Common Diagnostic OBD Test Results Trouble Codes (DTCs) Ambient Air Quality Standards. In Vermont, exhaust

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  • What It Means When The Check Engine Light is On? The “Check Engine”, “Service Engine Soon”, or “Malfunction Indicator Lamp” only comes on when an emissions – related malfunction is found by your vehicle’s OBD system. The warning light tells you that the vehicle’s emissions have exceeded certification standards and need repair.

    Vehicles must be “Ready” for the OBD test.

    On-Board Diagnostics (OBD) • Required equipment on 1996 and newer cars, vans,

    SUVs, and light trucks.

    • Monitors the vehicle emissions control systems, to ensure that they are working as designed.

    OBD Test Results • The inspection is conducted by connecting to the

    vehicle’s computer and “asking” for emissions-related information to determine if the vehicle is “healthy.”

    • The inspection result is not dependent on technician judgement.

    • The emissions inspection is simple – the inspection tablet connects to the vehicle via a bluetooth connected scan tool and reads the “health,” or status, of the emissions control system.

    • When any emissions related malfunctions occur, the MIL (malfunction indicator light) or “Check Engine Light” is turned on. A Diagnostic Trouble Code (DTC) is recorded to help identify the problem area.

    • The inspection tablet is able to retrieve the DTCs.

    Benefits of OBD Testing • Fast and accurate vehicle emissions information.

    • Early detection of defects that lead to repairs that improve vehicle performance and fuel economy.

    • Repairing a defect before it gets worse saves money.

    • A key feature is that a motorist can easily determine if repairs were successful — the light will go out and stay out.

    • Helps to protect our environment and our health by identifying vehicle problems that cause increased air pollutants.

    Getting a Vehicle “Ready” • A few days of city and highway driving will allow the vehicle’s computer to check all systems and get the vehicle ready.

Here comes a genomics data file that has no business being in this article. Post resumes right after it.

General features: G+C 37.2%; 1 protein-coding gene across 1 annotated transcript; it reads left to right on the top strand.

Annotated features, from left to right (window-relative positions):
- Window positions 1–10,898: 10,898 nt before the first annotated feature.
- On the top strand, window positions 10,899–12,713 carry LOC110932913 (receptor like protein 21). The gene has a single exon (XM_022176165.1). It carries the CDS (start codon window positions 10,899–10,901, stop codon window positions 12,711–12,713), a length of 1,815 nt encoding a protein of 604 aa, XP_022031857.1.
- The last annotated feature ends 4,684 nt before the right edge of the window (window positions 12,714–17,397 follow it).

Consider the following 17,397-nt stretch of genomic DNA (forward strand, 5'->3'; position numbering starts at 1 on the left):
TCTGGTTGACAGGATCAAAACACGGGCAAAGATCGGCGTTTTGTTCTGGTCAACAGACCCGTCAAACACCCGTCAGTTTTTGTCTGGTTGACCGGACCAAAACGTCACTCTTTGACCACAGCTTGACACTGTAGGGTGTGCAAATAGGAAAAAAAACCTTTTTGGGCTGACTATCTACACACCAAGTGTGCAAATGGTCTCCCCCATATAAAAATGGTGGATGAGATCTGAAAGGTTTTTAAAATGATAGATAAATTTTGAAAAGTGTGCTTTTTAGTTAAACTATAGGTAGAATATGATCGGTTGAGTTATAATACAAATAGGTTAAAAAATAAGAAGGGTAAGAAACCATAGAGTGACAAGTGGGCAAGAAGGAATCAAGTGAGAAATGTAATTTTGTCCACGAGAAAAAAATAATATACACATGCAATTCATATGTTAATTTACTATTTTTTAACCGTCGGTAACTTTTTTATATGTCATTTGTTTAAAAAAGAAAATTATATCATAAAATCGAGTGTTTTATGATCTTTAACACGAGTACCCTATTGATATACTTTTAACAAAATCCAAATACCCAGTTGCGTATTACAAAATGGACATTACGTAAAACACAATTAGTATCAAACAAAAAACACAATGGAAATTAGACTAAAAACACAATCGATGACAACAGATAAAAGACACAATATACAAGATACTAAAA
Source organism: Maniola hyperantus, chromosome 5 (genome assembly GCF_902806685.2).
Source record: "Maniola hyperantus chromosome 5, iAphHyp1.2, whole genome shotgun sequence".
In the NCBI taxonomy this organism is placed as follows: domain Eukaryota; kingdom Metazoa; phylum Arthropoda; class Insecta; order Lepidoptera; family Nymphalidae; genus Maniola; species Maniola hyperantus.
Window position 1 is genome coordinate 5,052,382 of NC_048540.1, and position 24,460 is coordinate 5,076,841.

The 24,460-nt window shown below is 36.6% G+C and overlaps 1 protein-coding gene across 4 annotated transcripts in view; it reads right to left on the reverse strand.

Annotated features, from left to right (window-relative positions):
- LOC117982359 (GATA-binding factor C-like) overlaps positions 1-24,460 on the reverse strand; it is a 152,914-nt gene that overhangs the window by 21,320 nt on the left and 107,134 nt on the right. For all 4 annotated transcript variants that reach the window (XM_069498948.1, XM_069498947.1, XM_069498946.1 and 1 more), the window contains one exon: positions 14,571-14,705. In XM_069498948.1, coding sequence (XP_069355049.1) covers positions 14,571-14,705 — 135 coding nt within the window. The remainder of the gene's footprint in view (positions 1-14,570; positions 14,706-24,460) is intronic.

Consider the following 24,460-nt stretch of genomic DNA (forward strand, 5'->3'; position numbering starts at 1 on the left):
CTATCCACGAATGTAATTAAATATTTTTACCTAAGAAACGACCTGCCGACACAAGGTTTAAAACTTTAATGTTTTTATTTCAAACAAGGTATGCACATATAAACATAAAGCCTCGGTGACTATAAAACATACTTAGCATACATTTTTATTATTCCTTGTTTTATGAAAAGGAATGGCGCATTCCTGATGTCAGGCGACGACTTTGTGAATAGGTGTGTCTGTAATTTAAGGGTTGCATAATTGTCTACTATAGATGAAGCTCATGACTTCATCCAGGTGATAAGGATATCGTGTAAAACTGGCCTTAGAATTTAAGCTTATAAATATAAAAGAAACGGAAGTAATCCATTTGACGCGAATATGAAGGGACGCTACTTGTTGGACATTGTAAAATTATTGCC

STEp 1: Make sure the vehicle has been parked for eight hours without a start. Be sure your fuel tank is ¼ to ¾ full.

    STEp 2: Start the engine and let it idle in Drive for two-and-a-half minutes with the air conditioning and rear defroster on.

    STEp 3: Turn the air conditioning and rear defroster off. Drive the vehicle for 10 minutes at highway speeds.

    STEp 4: Drive the vehicle for 20 minutes in stop-and-go traffic.

    • If the vehicle has an emissions control system issue, it may take longer.

    • Repair technicians can assist with readiness issues by following specific manufacturer instructions for drive cycles.

    Vehicle Readiness • “Not ready” means the vehicle’s computer has not had time to complete the necessary emissions control system checks.

    • An OBD test result of “Not ready” does not necessarily mean your vehicle has a problem, but it does mean the vehicle can’t pass the OBD test until it is “Ready.”

    Possible Reasons for a Vehicle to be “Not Ready” • The battery has been disconnected or replaced recently.

    • The computer memory has been cleared, which can occur during repair activities or software update.

    p0171/p0174 Too much oxygen

    in exhaust

    p0141 - Oxygen Sensor Heater Not heating up properly

    p0455 - Fuel Vapor Leak Due to a loose gas cap,

    leaking lines or components

    P0420 - Catalytic Converter Unable to reduce emissions

    p0128 - Coolant Temperature Too low (check thermostat)

    p0300/p0301 - Engine Misfire

    Possibly due to problems with fuel or the ignition system (spark)

    p0401 - Exhaust Gas Recirculation Insufficient valve/

    passage flow

    Common Diagnostic Trouble Codes (DTCs)

  • NOx

    NOx

    Hydrocarbons

    Ozone

    HydrocarbonsM O T O R

    V E H I C L E

    I N S P E C T I

    O N

    VERMONT 2019

    12 DECEMBER

    EXPIRES IN MONTH INDICATED

    Smog, which is a serious health problem, is made up of ground level ozone combined with other gases and particle pollution. Ground-level (bad) ozone

    is created by chemical reactions between NOx and hydrocarbons in the presence of heat and sunlight.

    Over 300 counties in the United States, mainly clustered around heavily populated areas (especially in California and the Northeast) regularly fail to meet National Ambient Air Quality Standards. In Vermont, exhaust emissions from the vehicles on the roads contribute to the air pollution problems.

    The purpose of Vermont’s Automated Vehicle Inspection Program is to make sure vehicles are operating as they were designed, in order to reduce the emissions of smog-causing pollutants and toxics. Well-maintained vehicles use less fuel and emit fewer pollutants.

    Motor vehicle exhaust, industrial emissions, gasoline vapors and chemical solvents are some of the major sources of nitrogen oxides (NOx) and hydrocarbons. Both chemicals contribute to air pollution problems.

    Environmental Benefits of Vermont’s Automated

    Vehicle Inspection Program

    Breathing in smog can cause serious health issues. Children, people with lung disease, older adults and those who are active outdoors may be particularly sensitive to smog.

    Motor Vehicles are the largest source of toxic and ozone-forming air pollutants in Vermont. Emissions testing in Vermont improves the air quality.

    Benefits to Vermonters include clean air, improved vehicle performance and fuel economy, and savings — timely repair of small problems can often prevent more costly repairs “down the road.”

    NOx + Hydrocarbons + Heat & Sunlight = Bad Ozone